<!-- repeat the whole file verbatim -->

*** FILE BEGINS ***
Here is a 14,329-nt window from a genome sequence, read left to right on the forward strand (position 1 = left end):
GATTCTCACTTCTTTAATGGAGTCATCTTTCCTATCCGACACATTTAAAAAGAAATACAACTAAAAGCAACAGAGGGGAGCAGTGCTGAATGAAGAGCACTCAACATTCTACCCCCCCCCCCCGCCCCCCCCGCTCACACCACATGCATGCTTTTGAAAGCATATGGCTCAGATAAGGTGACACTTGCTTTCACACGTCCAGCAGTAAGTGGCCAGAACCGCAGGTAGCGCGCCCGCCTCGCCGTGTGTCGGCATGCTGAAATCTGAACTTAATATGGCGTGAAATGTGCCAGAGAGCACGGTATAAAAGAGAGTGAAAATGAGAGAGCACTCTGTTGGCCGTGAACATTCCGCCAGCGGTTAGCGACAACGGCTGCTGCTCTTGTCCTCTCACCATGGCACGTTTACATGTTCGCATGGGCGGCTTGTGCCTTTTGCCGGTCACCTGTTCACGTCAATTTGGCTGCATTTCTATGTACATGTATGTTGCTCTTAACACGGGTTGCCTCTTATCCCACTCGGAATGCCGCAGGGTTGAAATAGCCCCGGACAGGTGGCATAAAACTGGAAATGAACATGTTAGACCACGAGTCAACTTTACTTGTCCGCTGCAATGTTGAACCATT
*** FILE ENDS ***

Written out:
Here is a 14,329-nt window from a genome sequence, read left to right on the forward strand (position 1 = left end):
GATTCTCACTTCTTTAATGGAGTCATCTTTCCTATCCGACACATTTAAAAAGAAATACAACTAAAAGCAACAGAGGGGAGCAGTGCTGAATGAAGAGCACTCAACATTCTACCCCCCCCCCCCGCCCCCCCCGCTCACACCACATGCATGCTTTTGAAAGCATATGGCTCAGATAAGGTGACACTTGCTTTCACACGTCCAGCAGTAAGTGGCCAGAACCGCAGGTAGCGCGCCCGCCTCGCCGTGTGTCGGCATGCTGAAATCTGAACTTAATATGGCGTGAAATGTGCCAGAGAGCACGGTATAAAAGAGAGTGAAAATGAGAGAGCACTCTGTTGGCCGTGAACATTCCGCCAGCGGTTAGCGACAACGGCTGCTGCTCTTGTCCTCTCACCATGGCACGTTTACATGTTCGCATGGGCGGCTTGTGCCTTTTGCCGGTCACCTGTTCACGTCAATTTGGCTGCATTTCTATGTACATGTATGTTGCTCTTAACACGGGTTGCCTCTTATCCCACTCGGAATGCCGCAGGGTTGAAATAGCCCCGGACAGGTGGCATAAAACTGGAAATGAACATGTTAGACCACGAGTCAACTTTACTTGTCCGCTGCAATGTTGAACCATT